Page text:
Earth Comes Distressingly Close to be Hit By Asteroids, Repeatedly


Last month, an asteroid large enough to destroy New York City came within an astronomically tiny space of the planet, threatening to kill millions of people. NASA admitted that it had not had any idea that the deadly rock existed until after it had passed.

Oh, yeah, and another one will be zooming by Saturday.

The first asteroid was dubbed 2017 VL2, and came within 73,000 miles of hitting the planet—which is tiny in terms of the vastness of space. Part of the Apollo group of asteroids, it passed by on November 9, 2017 but was not noticed until the next day, when it was detected by the ATLAS-MLO observatory, which is in Hawaii. Though only between 16 and 32 meters across, it is estimated that it could have destroyed a major city had it hit the planet.

The new one, 2017 WV12, will come about 820,210 miles of Earth, giving us significantly more breathing room. It was discovered last month by the Pan-STARRS survey, also in Hawaii, and has an orbital period of about 1.9 years. It will fly by our planet at about 9:45 PM and, with 2017 VL2, constitutes two of the closest misses all year.

These objects are called Potentially Hazardous Asteroids (PHAs), which are defined as those that are at least 100 meters and come within 19.5 lunar distances (LD) of Earth. They are a subset of near-Earth objects (NEOs), defined as objects that come within 1.3 astronomical units (AUs) of the sun. (An LD is defined as the distance from the core of the Earth to the core of the moon, or about a quarter of a million miles; an AU is the distance from the Earth to the sun, or about 93 million miles.)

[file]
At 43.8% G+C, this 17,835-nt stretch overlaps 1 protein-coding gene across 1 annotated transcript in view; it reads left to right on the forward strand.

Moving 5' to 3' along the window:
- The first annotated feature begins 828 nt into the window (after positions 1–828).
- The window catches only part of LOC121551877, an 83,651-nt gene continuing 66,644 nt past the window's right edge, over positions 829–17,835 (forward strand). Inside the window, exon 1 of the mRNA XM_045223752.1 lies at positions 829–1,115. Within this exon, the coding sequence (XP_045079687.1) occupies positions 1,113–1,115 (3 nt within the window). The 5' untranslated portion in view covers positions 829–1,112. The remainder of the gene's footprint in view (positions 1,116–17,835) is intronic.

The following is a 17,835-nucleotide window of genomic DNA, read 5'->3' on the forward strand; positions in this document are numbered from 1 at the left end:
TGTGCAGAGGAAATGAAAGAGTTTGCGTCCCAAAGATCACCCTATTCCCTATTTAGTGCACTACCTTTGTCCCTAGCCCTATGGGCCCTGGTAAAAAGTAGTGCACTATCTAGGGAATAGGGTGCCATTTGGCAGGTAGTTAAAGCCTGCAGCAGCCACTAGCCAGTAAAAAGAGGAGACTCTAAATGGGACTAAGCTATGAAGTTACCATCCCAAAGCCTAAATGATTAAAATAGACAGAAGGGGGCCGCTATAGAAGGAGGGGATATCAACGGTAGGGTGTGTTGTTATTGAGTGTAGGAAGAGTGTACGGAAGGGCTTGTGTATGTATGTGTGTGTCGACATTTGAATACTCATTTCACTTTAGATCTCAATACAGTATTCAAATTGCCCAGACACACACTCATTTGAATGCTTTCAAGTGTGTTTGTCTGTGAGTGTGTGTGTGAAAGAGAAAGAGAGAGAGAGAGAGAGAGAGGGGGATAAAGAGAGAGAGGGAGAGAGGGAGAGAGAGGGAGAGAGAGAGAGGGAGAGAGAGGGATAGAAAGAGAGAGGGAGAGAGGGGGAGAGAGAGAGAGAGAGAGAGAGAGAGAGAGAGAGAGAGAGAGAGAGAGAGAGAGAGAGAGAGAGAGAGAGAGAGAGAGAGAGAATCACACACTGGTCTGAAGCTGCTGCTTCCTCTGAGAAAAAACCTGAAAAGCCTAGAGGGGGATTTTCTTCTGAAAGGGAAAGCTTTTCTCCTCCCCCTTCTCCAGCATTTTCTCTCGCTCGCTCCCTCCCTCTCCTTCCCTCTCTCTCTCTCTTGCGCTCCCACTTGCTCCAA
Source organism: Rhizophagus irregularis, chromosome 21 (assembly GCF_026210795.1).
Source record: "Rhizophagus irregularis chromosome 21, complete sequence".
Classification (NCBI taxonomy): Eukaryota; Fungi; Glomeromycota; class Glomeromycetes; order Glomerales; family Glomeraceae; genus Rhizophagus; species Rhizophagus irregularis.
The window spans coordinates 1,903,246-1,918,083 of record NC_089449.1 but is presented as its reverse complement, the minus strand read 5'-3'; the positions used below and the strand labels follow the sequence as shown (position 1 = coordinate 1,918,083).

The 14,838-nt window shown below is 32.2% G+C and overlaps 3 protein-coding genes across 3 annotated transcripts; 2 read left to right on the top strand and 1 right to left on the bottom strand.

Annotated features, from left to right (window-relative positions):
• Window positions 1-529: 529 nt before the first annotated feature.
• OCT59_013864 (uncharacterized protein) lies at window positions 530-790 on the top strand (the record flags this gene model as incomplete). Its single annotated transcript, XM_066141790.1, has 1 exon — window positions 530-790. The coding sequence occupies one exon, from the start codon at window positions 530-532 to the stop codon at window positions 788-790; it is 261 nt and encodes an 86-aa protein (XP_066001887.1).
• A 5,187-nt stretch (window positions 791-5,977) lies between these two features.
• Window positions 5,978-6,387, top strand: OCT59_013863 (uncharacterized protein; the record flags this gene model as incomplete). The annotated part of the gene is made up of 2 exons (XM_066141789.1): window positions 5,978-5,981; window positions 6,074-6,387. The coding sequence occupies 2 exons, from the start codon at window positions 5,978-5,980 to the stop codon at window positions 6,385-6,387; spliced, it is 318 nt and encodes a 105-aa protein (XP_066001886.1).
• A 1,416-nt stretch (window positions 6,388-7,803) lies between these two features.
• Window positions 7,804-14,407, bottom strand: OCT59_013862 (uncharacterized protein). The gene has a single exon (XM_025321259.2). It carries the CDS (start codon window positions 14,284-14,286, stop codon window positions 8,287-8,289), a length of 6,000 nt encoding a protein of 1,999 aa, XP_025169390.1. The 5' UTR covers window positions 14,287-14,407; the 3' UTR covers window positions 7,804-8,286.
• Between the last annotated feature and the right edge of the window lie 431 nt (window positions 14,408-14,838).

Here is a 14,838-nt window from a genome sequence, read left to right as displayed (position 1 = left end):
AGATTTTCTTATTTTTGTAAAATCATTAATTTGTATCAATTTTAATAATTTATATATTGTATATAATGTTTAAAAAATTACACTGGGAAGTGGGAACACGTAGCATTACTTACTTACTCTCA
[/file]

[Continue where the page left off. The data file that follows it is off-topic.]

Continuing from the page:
Scientists have discovered about 17,300 NEOs over the year. On December 7, 1,869 PHAs were known to NASA, though thankfully, all were only coming close to Earth, not expected to actually hit it.

Nevertheless, one of them might someday. 15 February 2013 saw the Chelyabinsk incident, where a meteor exploded in the air over the Russian city. It released between 26 and 33 times as much energy as the atomic bomb that hit Hiroshima; miraculously, most of it was absorbed by the atmosphere, resulting in no fatalities, though 1,491 people were injured and more than 7,200 buildings were damaged by the huge blast.


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